Detrimental Effects of Installing Consumer Electronics on Ships

Presented at RTCM May, 1997
(Radio Technical Commission for Maritime Communications)

Ken Hamer
Offshore Systems Ltd.
Vancouver, CANADA


Offshore Systems Ltd. (OSL) is a manufacturer of ECDIS (Electronic Chart Display and Informantion System) that has installations around the world, including many ships in the Great Lakes area. These systems usually incorporate a GPS (Global Positioning System) receiver and a differential beacon receiver, which improves the accuracy of the GPS position. Together, these two receivers are referred to as Differential GPS, or DGPS. Typically, DGPS can provide real time position information, accurate to within 10 metres, and often within 3 metres. Recently, technicians from OSL, and MLM Marine, of St. Catherines, Ontario, Canada, discovered the cause of an intermittant and unusual failure of the DGPS receiver.



The "M.V. Manatoulin" is a 25,000 ton (approx) self-unloading bulk carrier, owned and operated by Canada Steamship Lines (CSL), of Montreal, Canada. This ship has operated on the Great Lakes for many years, carrying coal, iron ore, soybean, and other bulk cargoes. In the summer of 1994, OSL installed ECDIS on the CSL fleet, including the "Manatoulin." This ECDIS included the DGPS receivers, and was also interfaced to the LORAN-C, RADAR, ARPA, and other electronic devices on the bridge. Since that time, there have been a number of minor software and hardware upgrandes, and addtional sensors, such as wind and depth have been installed and connected to the ECPINS system. The GPS receiver was a Leica MX9212, and the diferential beacon receiver was a Leica MX-50R.

Over the years, the captain and crew of the "Manatoulin" have come to look favourably upon the ECDIS, and use it extensively for route planning and safe navigation. The captain believes that the system has not only made navigation safer, but more efficient, by following the best track in a given situation, and by allowing the ship to travel at the optimum safe speed. Training, and partiuclary regulary use of the system has allowed the captain and crew to become proficient in the use of the system. Unfortuneatly, in the early summer of 1996, repeated, apparently random failures of the DGPS receiver caused the captain and crew to lose faith in both the reliability and accuracy of the ECDIS.



These failures caused the position of the ship, as displayed on the electronic chart, to move erratically and dramatically, often accross large expanses of land. Usually the Speed Made Good display (SMG - an indication of the vessels speed, relative to the lake bottom or surrounding land) would start to increase, and sometimes indicate speeds of 500 knots or more. Sometimes, the problem would correct itself, and other times, the crew had to reset the system. While this type of failure was annoying and frustrating, it was very obvious. However, the crew became concerned that minor, less obvious inaccuracies were occuring, and this concern caused them to distrust the ECDIS more and more.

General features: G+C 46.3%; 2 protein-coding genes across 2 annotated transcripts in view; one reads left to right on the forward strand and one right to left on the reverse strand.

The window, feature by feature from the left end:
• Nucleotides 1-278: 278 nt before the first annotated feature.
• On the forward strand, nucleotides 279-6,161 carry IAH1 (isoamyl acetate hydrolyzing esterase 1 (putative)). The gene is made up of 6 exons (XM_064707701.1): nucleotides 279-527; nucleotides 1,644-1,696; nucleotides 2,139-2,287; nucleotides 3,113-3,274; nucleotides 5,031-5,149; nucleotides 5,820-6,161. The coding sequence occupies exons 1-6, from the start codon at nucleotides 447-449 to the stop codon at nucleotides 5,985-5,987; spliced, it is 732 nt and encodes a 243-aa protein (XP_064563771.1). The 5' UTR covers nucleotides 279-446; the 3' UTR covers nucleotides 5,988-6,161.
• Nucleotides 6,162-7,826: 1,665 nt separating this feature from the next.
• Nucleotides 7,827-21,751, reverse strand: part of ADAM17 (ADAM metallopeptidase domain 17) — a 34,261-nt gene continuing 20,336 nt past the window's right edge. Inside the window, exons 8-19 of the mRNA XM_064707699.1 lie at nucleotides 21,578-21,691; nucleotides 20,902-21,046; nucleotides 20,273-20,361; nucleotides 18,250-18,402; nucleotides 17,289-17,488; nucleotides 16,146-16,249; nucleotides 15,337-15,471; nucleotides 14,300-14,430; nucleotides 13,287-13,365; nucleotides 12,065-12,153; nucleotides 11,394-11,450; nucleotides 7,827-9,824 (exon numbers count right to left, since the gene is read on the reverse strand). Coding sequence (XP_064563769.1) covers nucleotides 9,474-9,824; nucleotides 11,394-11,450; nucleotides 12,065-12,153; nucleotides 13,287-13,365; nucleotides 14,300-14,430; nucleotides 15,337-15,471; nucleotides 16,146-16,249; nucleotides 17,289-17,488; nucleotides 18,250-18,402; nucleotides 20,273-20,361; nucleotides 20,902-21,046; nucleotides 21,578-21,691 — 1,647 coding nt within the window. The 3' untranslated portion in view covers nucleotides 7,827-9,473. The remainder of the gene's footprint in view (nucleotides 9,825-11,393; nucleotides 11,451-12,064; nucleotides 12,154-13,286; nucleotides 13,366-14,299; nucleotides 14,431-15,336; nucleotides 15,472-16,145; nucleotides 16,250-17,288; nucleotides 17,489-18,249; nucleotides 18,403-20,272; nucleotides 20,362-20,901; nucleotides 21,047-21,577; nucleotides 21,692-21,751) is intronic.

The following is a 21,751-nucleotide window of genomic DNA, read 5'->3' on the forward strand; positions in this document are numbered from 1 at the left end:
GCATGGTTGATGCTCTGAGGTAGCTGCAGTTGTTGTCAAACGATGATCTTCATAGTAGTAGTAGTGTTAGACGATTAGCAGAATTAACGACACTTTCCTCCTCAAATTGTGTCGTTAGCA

At first, the failures seemed to be completely random. Overtime, however, the crew began to notice that failures seemed to occur more frequently in particular places. Two of these places were in the St. Lawerence Seaway, south of Montreal, and about 6 NM off Pt. Weller Piers, in south-western Lake Ontario. (Pt. Weller is the upbound entrance to the Welland Canal.) While failure in these areas was not absolutely certain in these areas, they were very regular. Confusing the situation, was that most of the time, the DGPS receivers seems to work flawlessly. Even stranger, the failures near Pt. Weller seemed to only occur in the upbound direction.

These geographically localized failures cause OSL to suspect that there was some type of Radio Frequency Interference (RFI - sometimes also referred to as Electro-Magnetic Interference, or EMI) in that area. However, many other ships, several with equipment identical to that installed aboard the "Manatoulin," transitted those same areas regularly, and without incident or failures of any kind. This led us to the contradictory conclusion that the problem must be with the equipment aboard the ship. Eventually, we had to convince ourselves that both conclusions were true. This was not a very satisfing conclusion for several reasons, including the improbability of it, and the difficulty and expense of rectifing the problem.



OSL made many attempts to correct the problem, none of which were successful. These included relocating the GPS antenna away from the RADAR antenna and other sources of microwave and radio frequency (RF) radiation, replacing antennae, replacing receivers (several times,) reprograming receivers, testing cables, and so on. Often, an attempted repair would seem to have resolved the problem, only for the failure to reoccur shortly thereafter. Repeated inquiries were made to both Leica, Inc., the manufacturer of the DGPS equipment, and the US Coast Guard (USCG) GPS information lines. None of these inquiries provided a solution.

In November of 1996, OSL contacted Daryl Stewart, of MLM Marine, in St. Catherines. MLM was to install a replacement DGPS receiver aboard the "Manatoulin" for two purposes; first, to provide the ship with a reliable positioning receiver, and secondly, to demonstrate that the failures were confined to the original DGPS receiving equipment. The replacement DGPS receiver was an Star-Tech D-Link 212 integrated receiver, combining both the GPS and beacon receivers in the same housing.

Both OSL and MLM were suprised to discover that the replacement DGPS receiver began to exhibit the same times of failures in the same geograhpic areas. This led to the suprising conclusion that the original DGPS equipment was probably working correctly, and that a combination of geographic location, ship orientation, and the ship itself were responsible for the problems. This unlikely cause posed serious problems, not the least of which was convincing the owners of the ship.

In an all out effort to resolve the problem once and for all, technicians from both OSL and MLM boarded the "Manatoulin" in the early morning hours of December 10, 1996, at Stelco, in Hamilton, Ontario. Furthermore, MLM brought aboard two additional GPS recievers, a Trimble NT200, and a battery powered, portable, handheld unit, made by Magellan. The Trimble GPS receiver was temporarily installed on the bridge, with the GPS antenna installed on the opposite side of the ship. The Magellan handheld unit was to be used to determine if there was some unusual power problem on the ship, and possibly also determine if any interference was limited to the bridge. By the time the "Manatoulin" departed Stelco at about 0530, there were four independent GPS recievers, each made by a different manufacturer, all working correctly and giving positions in close approximation with each other.